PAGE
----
Parking ticket issued as baby Jake is born

Wayne with his wife Louise and baby Jake

Wayne with his wife Louise and baby Jake

Wayne O’Donnell was on cloud nine inside Wigan Infirmary last weekend having watched his first son being born.

But he was brought back to earth with a firm bump hours later when he left the maternity ward to find he had been issued with a parking ticket.

I’m always a conscientious parker and that’s without my wife about to have a baby

Wayne O’Donnell

Adding to his frustration was that hospital staff had issued him with an exemption form, displayed in his car, while wife Louise was in labour.

Parking bosses at the third party firm operating at the hospital have enforced the penalty charge because they claim he was “causing an obstruction” for visitors and wheelchair users.

Thankfully the family’s predicament does have a happy ending though as hospital bosses have negotiated for the penalty to be rescinded.

Mr O’Donnell, 34, from Winstanley, had paid the fine and wanted to highlight the absurdity of his situation.

Jake Ted O’Donnell arrived in the early hours on Saturday after his parents drove to the Infirmary on Friday afternoon.

With no parking spaces available, Wayne, understandably in a hurry to get Louise to the maternity ward, parked on a grass verge in the car park.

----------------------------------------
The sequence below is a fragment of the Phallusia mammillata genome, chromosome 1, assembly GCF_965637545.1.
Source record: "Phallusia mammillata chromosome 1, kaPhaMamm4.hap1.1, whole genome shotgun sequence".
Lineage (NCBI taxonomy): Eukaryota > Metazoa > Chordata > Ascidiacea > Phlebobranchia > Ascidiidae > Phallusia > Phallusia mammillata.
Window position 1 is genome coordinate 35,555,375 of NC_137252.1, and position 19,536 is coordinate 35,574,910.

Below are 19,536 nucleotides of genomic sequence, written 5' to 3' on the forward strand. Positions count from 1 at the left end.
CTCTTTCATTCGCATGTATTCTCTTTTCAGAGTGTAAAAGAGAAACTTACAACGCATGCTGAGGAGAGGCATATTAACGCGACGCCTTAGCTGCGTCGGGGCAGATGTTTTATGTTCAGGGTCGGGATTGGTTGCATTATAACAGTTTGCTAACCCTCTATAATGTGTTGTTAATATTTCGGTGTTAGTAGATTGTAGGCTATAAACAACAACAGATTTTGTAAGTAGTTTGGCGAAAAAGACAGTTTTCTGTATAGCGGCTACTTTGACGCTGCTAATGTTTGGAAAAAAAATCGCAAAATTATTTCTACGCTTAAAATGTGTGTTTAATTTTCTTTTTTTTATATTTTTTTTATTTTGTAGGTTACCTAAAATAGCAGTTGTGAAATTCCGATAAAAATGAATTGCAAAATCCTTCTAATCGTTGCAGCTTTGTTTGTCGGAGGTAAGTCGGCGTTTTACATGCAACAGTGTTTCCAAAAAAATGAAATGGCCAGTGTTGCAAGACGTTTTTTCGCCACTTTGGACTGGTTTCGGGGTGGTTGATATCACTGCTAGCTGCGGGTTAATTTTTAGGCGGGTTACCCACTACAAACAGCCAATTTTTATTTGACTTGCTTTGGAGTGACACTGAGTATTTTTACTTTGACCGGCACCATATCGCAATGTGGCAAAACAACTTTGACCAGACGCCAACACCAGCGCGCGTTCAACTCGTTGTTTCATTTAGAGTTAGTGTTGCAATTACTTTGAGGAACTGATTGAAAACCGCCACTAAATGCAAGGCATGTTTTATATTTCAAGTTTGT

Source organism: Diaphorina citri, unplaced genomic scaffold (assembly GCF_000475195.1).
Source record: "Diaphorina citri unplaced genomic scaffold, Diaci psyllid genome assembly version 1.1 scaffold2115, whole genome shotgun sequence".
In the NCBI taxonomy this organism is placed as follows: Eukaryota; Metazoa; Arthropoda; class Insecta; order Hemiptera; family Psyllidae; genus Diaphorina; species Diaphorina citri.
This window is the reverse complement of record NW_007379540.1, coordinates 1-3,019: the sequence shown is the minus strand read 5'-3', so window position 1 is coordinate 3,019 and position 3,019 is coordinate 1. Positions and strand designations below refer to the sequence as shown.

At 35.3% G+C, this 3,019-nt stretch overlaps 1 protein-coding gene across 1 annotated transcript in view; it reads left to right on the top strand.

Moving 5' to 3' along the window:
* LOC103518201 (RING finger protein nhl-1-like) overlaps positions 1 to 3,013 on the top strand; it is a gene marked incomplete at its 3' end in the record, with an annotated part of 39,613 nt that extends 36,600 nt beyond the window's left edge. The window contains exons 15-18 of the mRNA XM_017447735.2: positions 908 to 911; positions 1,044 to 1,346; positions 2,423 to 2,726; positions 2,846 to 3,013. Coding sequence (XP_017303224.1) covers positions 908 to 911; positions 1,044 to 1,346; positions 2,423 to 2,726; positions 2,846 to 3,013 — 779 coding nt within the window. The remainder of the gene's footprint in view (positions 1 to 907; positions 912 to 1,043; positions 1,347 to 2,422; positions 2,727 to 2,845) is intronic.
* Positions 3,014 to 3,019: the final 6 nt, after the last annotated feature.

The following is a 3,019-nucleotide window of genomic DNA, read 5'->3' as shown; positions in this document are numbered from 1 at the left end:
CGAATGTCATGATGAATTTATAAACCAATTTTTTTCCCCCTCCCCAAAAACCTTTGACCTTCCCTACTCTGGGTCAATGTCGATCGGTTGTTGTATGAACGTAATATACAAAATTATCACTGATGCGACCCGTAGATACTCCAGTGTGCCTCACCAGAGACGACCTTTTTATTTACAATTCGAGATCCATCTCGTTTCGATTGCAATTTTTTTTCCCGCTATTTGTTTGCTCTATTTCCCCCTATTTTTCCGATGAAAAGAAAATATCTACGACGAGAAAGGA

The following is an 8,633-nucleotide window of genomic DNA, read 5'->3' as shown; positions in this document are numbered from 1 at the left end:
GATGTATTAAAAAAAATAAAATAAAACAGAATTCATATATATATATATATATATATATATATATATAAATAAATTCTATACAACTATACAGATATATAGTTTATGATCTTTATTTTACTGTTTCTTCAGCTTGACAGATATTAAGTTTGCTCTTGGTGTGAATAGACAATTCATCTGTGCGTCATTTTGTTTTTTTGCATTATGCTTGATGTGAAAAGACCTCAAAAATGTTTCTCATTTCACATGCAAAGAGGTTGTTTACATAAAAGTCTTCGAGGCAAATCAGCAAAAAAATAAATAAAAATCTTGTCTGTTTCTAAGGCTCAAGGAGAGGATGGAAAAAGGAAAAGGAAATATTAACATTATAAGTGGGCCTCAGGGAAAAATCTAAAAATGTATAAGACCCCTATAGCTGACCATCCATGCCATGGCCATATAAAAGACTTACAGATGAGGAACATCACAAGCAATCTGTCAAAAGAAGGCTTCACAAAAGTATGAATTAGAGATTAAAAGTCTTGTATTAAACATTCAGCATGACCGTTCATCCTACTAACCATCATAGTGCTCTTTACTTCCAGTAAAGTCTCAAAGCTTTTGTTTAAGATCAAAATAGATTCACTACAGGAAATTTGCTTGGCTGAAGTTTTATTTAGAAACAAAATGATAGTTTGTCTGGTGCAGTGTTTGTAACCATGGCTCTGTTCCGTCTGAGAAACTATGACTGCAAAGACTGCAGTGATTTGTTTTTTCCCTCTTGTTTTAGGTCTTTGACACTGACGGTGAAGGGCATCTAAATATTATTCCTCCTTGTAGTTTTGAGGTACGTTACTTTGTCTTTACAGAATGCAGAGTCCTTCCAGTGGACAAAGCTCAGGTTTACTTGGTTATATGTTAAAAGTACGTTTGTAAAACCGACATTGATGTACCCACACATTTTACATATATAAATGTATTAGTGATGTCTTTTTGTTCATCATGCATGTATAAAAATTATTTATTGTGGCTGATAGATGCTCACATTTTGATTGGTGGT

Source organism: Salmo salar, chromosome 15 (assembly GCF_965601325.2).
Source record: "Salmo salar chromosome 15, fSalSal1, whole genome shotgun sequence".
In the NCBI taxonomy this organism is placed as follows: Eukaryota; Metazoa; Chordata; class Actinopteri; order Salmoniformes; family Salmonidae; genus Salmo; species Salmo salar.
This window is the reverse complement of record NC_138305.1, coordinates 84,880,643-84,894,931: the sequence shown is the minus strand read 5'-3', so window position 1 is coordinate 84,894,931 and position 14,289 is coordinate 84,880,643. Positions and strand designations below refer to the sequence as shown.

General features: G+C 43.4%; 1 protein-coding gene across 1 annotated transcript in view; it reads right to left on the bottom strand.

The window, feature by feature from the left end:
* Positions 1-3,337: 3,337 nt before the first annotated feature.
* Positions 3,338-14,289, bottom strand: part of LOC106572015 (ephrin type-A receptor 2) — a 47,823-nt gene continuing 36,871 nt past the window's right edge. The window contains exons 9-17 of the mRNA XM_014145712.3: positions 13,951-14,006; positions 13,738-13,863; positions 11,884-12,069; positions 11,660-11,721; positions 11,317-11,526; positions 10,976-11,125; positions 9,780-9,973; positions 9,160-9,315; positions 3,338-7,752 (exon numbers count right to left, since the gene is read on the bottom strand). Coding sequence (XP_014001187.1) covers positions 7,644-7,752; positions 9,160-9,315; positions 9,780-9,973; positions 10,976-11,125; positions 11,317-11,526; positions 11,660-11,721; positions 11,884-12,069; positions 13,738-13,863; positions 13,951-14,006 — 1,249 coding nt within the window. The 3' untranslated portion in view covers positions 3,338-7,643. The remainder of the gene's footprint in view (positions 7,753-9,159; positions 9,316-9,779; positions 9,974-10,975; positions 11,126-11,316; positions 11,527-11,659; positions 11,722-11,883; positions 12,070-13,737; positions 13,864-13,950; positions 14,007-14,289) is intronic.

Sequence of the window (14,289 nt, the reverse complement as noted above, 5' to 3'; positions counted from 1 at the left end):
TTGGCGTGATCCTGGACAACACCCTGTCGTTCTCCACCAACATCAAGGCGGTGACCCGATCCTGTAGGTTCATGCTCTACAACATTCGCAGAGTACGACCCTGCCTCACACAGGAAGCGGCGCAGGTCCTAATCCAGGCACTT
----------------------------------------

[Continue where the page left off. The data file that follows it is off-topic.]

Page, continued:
He told the Observer: “I’m always a conscientious parker and that’s without my wife about to have a baby.

“We were given the exemption form by the sisters in the ward as Louise was in active labour. Little Jakey was born, I went out on cloud nine and was appalled to see the ticket. It’s not about the money, it’s thinking that this could happen again to others.”

Mr O’Donnell, a business support manager, said the exemption form and a note with his contact number were clearly visible on his windscreen.

But parking firm OCS rejected his appeal, stating his “vehicle was parked over a walk/pathway causing an obstruction to anyone on foot, wheelchairs users or anyone pushing a pushchair or pram.”

But Wayne has questioned whether the verge he parked on should be counted as a genuine pathway.

He said: “The letter said it would be passed on to a debt recovery firm if I didn’t pay and we don’t need that. It has taken me aback there’s no level of empathy.”

In a letter to the parking firm, maternity ward manager Anne Clayton had written: “Under the circumstances please could you use some discretion as this has spoiled their child’s birth day experience.”

Jake is Wayne and his wife’s first child and because Louise, 35, works as a PR officer for the Royal British Legion, friends of the pair had been saying they would have to name their daughter Poppy if she had been born on Remembrance Day. Wayne said: “When Louise went into Labour on November 11 we were joking that shows dedication to her job!”

David Evans, director of estates at the Infirmary, said although the car was blocking disabled and emergency access “more could have been done to support (him) at what was a stressful time”.

“We wish him and his new family all the very best for the future and do hope that this matter is now resolved to his satisfaction. FPNs are only issued as a last resort where obstruction is potentially hazardous to pedestrians and prevents.”